Sounds just fine
April 10, 2006 5:18 AM Subscribe
If sound were to travel closer to, say, the speed of light than the speed of sound, would we still be able to determine its horizontal direction?
posted by disillusioned to science & nature (18 answers total)
My understanding is that we determine where sound is coming from along the x-axis based on the difference in time between the sound hitting our two ears. The space between our ears is enough for our brain to differentiate and make a determination about location.
If higher-pitched sounds were to travel fast enough, I imagine we'd lose that ability. (1)True? (2)Is it possible to augment the speed of sound (atmospheric density is at least one part of this, yes?) to the point where we'd lose this ability?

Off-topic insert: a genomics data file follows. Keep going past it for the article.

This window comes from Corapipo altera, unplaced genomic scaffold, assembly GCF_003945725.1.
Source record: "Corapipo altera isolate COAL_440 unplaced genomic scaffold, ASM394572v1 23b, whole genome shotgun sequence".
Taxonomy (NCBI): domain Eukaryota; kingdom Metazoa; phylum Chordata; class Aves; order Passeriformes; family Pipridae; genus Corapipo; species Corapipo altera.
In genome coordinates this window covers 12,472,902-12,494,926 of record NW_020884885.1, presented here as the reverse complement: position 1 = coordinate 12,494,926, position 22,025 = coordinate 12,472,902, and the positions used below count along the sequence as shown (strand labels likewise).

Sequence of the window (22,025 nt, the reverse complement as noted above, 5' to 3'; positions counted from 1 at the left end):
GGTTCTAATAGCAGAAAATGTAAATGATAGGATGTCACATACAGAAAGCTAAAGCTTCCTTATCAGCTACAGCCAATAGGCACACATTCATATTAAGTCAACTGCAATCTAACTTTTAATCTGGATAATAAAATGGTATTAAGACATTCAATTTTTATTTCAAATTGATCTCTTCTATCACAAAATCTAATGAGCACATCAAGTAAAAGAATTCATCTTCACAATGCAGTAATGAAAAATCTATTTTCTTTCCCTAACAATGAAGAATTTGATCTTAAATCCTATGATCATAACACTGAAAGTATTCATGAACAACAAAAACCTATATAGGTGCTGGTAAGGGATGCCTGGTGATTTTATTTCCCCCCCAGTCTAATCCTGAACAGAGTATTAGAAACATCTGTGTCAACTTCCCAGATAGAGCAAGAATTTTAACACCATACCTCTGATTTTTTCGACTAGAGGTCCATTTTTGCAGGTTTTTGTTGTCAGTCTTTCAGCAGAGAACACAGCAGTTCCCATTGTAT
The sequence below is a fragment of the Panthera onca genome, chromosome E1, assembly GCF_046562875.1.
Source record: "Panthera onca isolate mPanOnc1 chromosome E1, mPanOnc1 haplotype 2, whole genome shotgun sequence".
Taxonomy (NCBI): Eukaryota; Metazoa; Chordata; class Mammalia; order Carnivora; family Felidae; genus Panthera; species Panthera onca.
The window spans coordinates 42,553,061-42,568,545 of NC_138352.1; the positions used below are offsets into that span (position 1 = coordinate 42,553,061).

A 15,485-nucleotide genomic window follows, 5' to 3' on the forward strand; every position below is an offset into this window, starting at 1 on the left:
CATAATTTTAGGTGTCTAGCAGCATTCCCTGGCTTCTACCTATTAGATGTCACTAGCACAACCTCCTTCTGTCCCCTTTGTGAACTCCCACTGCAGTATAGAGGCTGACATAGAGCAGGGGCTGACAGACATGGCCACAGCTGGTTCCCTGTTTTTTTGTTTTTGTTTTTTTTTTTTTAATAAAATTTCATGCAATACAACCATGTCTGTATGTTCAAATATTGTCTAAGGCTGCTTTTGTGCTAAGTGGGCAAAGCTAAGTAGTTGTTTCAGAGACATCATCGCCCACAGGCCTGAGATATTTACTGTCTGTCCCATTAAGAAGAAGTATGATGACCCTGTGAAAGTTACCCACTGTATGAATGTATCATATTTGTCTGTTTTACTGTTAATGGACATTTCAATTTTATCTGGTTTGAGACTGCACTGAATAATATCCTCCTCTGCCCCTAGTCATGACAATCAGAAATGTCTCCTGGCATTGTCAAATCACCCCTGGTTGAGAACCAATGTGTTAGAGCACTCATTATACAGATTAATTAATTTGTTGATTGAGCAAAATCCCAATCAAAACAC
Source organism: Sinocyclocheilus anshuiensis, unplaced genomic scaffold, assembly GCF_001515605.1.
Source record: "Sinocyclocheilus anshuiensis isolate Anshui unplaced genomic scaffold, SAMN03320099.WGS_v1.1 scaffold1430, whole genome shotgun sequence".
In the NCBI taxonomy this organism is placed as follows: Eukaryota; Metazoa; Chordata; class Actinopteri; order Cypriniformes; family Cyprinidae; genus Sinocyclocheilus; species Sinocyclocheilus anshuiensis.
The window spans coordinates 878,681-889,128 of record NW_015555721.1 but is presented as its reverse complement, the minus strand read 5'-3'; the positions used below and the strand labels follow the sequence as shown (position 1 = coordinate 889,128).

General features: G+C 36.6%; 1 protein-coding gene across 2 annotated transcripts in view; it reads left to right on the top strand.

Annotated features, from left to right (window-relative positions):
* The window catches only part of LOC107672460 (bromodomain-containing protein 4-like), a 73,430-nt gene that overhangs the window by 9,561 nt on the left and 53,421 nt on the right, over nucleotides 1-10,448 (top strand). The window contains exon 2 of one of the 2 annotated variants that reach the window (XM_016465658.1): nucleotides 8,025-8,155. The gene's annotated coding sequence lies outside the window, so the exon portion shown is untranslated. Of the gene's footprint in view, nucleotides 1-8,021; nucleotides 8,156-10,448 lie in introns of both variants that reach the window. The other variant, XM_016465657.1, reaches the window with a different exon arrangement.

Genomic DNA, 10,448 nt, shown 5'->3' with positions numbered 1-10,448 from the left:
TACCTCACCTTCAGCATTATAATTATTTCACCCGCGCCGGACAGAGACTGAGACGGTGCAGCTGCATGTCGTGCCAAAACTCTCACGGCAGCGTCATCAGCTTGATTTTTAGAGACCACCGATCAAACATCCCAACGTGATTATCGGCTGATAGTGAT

(3)Why do lower frequency sounds like those generated by subwoofers and low bass notes already evade our ability to determine their direction? (4)And is there a term for this sort of sound?
(5)Will losing hearing completely in one ear render, as I suspect, you entire ability to locate sound useless? And finally, (6)do our brains need to recalibrate as the distance shifts in our earliest ears? Or does our locational hearing just suck for awhile until we get to a certain head size?
Help me wrap my head around this!